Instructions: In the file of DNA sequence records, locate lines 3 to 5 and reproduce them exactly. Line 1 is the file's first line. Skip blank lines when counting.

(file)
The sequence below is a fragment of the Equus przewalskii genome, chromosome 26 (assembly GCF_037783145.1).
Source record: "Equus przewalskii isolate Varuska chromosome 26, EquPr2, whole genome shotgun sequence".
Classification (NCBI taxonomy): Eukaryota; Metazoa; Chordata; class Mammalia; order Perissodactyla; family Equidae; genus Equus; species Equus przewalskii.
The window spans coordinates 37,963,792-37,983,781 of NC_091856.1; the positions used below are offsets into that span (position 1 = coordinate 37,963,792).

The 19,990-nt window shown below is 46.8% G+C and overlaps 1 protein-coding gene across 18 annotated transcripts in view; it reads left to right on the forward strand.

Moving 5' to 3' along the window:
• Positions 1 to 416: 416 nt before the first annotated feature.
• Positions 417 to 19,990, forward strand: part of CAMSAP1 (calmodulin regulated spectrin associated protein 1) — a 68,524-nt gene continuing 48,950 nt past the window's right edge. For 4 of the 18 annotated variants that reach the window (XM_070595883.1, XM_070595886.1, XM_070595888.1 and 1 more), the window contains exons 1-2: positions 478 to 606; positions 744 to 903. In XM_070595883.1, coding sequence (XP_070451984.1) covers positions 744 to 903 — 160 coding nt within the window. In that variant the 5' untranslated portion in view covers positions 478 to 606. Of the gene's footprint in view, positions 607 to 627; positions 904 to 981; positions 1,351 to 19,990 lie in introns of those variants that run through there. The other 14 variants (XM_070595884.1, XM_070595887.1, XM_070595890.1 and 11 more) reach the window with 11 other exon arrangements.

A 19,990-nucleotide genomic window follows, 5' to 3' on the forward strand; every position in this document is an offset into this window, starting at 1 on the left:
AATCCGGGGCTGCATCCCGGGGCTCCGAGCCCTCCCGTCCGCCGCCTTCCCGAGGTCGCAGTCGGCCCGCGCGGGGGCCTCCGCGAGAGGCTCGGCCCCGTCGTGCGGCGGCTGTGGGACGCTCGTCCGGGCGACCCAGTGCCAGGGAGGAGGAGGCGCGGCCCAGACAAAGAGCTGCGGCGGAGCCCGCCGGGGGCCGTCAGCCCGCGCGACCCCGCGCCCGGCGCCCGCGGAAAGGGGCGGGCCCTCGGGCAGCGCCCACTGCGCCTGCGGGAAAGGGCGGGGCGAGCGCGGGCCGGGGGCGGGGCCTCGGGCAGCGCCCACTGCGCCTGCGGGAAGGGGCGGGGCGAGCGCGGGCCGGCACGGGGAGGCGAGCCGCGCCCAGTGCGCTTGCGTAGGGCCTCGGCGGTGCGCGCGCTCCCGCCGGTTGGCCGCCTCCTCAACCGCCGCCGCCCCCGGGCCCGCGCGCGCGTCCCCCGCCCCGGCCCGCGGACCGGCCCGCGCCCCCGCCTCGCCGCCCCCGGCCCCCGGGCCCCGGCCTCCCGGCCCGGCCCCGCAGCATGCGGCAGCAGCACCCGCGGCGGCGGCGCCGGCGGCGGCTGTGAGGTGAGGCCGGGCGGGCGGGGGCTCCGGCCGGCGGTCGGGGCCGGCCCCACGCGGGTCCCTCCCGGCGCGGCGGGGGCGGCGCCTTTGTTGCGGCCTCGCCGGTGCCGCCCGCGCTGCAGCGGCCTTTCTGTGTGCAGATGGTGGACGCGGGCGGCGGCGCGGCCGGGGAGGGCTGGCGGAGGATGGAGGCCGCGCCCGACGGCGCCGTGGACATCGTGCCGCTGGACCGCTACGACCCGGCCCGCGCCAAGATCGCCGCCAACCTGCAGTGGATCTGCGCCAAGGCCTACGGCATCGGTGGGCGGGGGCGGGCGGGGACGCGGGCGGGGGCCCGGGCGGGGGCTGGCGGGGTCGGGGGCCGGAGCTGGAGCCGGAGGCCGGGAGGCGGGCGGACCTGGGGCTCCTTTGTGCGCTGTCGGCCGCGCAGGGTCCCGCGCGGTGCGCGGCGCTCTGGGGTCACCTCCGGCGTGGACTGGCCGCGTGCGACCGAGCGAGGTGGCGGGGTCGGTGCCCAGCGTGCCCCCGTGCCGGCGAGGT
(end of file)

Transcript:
Classification (NCBI taxonomy): Eukaryota; Metazoa; Chordata; class Mammalia; order Perissodactyla; family Equidae; genus Equus; species Equus przewalskii.
The window spans coordinates 37,963,792-37,983,781 of NC_091856.1; the positions used below are offsets into that span (position 1 = coordinate 37,963,792).

The 19,990-nt window shown below is 46.8% G+C and overlaps 1 protein-coding gene across 18 annotated transcripts in view; it reads left to right on the forward strand.